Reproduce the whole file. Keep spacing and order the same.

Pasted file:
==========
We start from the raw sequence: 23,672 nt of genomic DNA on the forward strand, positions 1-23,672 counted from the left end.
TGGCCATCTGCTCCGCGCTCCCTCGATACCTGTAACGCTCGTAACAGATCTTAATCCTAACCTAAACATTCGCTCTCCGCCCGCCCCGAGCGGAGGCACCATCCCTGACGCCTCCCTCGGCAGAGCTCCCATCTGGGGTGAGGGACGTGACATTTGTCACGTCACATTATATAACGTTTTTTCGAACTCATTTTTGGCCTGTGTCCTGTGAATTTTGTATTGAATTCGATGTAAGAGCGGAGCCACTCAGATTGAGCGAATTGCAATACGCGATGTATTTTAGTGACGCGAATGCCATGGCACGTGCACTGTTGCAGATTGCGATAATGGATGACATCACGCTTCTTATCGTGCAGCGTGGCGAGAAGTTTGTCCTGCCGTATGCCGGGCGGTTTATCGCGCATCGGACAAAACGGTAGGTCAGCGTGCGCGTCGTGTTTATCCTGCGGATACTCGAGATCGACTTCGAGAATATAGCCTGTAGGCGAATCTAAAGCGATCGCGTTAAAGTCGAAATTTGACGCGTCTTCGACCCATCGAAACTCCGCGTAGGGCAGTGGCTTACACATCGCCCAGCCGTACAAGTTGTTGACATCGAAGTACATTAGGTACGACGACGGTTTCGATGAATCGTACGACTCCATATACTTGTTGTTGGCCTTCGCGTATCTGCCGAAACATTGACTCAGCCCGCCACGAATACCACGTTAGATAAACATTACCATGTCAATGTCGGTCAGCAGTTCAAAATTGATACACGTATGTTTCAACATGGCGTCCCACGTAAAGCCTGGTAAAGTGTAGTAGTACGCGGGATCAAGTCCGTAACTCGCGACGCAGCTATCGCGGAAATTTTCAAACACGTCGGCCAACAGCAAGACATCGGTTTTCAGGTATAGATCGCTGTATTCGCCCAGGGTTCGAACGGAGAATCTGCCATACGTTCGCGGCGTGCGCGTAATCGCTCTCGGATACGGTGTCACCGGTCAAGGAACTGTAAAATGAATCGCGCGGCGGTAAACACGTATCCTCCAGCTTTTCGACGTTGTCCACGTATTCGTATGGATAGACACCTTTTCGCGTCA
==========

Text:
We start from the raw sequence: 23,672 nt of genomic DNA on the forward strand, positions 1-23,672 counted from the left end.
TGGCCATCTGCTCCGCGCTCCCTCGATACCTGTAACGCTCGTAACAGATCTTAATCCTAACCTAAACATTCGCTCTCCGCCCGCCCCGAGCGGAGGCACCATCCCTGACGCCTCCCTCGGCAGAGCTCCCATCTGGGGTGAGGGACGTGACATTTGTCACGTCACATTATATAACGTTTTTTCGAACTCATTTTTGGCCTGTGTCCTGTGAATTTTGTATTGAATTCGATGTAAGAGCGGAGCCACTCAGATTGAGCGAATTGCAATACGCGATGTATTTTAGTGACGCGAATGCCATGGCACGTGCACTGTTGCAGATTGCGATAATGGATGACATCACGCTTCTTATCGTGCAGCGTGGCGAGAAGTTTGTCCTGCCGTATGCCGGGCGGTTTATCGCGCATCGGACAAAACGGTAGGTCAGCGTGCGCGTCGTGTTTATCCTGCGGATACTCGAGATCGACTTCGAGAATATAGCCTGTAGGCGAATCTAAAGCGATCGCGTTAAAGTCGAAATTTGACGCGTCTTCGACCCATCGAAACTCCGCGTAGGGCAGTGGCTTACACATCGCCCAGCCGTACAAGTTGTTGACATCGAAGTACATTAGGTACGACGACGGTTTCGATGAATCGTACGACTCCATATACTTGTTGTTGGCCTTCGCGTATCTGCCGAAACATTGACTCAGCCCGCCACGAATACCACGTTAGATAAACATTACCATGTCAATGTCGGTCAGCAGTTCAAAATTGATACACGTATGTTTCAACATGGCGTCCCACGTAAAGCCTGGTAAAGTGTAGTAGTACGCGGGATCAAGTCCGTAACTCGCGACGCAGCTATCGCGGAAATTTTCAAACACGTCGGCCAACAGCAAGACATCGGTTTTCAGGTATAGATCGCTGTATTCGCCCAGGGTTCGAACGGAGAATCTGCCATACGTTCGCGGCGTGCGCGTAATCGCTCTCGGATACGGTGTCACCGGTCAAGGAACTGTAAAATGAATCGCGCGGCGGTAAACACGTATCCTCCAGCTTTTCGACGTTGTCCACGTATTCGTATGGATAGACACCTTTTCGCGTCA